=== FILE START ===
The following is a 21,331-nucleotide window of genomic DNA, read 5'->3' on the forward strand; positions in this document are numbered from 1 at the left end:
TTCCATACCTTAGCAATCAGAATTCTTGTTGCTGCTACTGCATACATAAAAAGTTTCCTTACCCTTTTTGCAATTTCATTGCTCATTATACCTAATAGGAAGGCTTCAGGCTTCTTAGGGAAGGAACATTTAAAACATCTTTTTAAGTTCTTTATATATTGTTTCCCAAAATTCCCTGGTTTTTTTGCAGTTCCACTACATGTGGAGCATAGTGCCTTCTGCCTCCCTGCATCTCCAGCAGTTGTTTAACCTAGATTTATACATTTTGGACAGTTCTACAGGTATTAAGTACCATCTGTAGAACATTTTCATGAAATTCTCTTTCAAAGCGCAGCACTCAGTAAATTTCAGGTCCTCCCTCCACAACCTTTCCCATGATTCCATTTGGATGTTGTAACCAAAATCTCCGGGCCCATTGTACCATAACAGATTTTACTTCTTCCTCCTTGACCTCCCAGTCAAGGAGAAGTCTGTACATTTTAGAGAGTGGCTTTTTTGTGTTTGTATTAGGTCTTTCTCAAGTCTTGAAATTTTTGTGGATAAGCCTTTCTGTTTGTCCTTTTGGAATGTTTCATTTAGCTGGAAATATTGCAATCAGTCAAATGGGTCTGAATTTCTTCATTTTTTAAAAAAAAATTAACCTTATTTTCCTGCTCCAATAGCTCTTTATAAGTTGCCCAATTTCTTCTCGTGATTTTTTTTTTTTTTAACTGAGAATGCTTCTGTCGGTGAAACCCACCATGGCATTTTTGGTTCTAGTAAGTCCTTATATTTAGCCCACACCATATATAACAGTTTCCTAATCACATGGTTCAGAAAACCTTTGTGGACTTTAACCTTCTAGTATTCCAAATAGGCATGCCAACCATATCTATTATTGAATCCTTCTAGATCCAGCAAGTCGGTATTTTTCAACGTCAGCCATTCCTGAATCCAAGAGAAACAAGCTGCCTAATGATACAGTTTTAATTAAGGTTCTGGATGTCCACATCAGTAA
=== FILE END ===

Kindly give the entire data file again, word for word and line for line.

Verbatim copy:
The following is a 21,331-nucleotide window of genomic DNA, read 5'->3' on the forward strand; positions in this document are numbered from 1 at the left end:
TTCCATACCTTAGCAATCAGAATTCTTGTTGCTGCTACTGCATACATAAAAAGTTTCCTTACCCTTTTTGCAATTTCATTGCTCATTATACCTAATAGGAAGGCTTCAGGCTTCTTAGGGAAGGAACATTTAAAACATCTTTTTAAGTTCTTTATATATTGTTTCCCAAAATTCCCTGGTTTTTTTGCAGTTCCACTACATGTGGAGCATAGTGCCTTCTGCCTCCCTGCATCTCCAGCAGTTGTTTAACCTAGATTTATACATTTTGGACAGTTCTACAGGTATTAAGTACCATCTGTAGAACATTTTCATGAAATTCTCTTTCAAAGCGCAGCACTCAGTAAATTTCAGGTCCTCCCTCCACAACCTTTCCCATGATTCCATTTGGATGTTGTAACCAAAATCTCCGGGCCCATTGTACCATAACAGATTTTACTTCTTCCTCCTTGACCTCCCAGTCAAGGAGAAGTCTGTACATTTTAGAGAGTGGCTTTTTTGTGTTTGTATTAGGTCTTTCTCAAGTCTTGAAATTTTTGTGGATAAGCCTTTCTGTTTGTCCTTTTGGAATGTTTCATTTAGCTGGAAATATTGCAATCAGTCAAATGGGTCTGAATTTCTTCATTTTTTAAAAAAAAATTAACCTTATTTTCCTGCTCCAATAGCTCTTTATAAGTTGCCCAATTTCTTCTCGTGATTTTTTTTTTTTTTAACTGAGAATGCTTCTGTCGGTGAAACCCACCATGGCATTTTTGGTTCTAGTAAGTCCTTATATTTAGCCCACACCATATATAACAGTTTCCTAATCACATGGTTCAGAAAACCTTTGTGGACTTTAACCTTCTAGTATTCCAAATAGGCATGCCAACCATATCTATTATTGAATCCTTCTAGATCCAGCAAGTCGGTATTTTTCAACGTCAGCCATTCCTGAATCCAAGAGAAACAAGCTGCCTAATGATACAGTTTTAATTAAGGTTCTGGATGTCCACATCAGTAA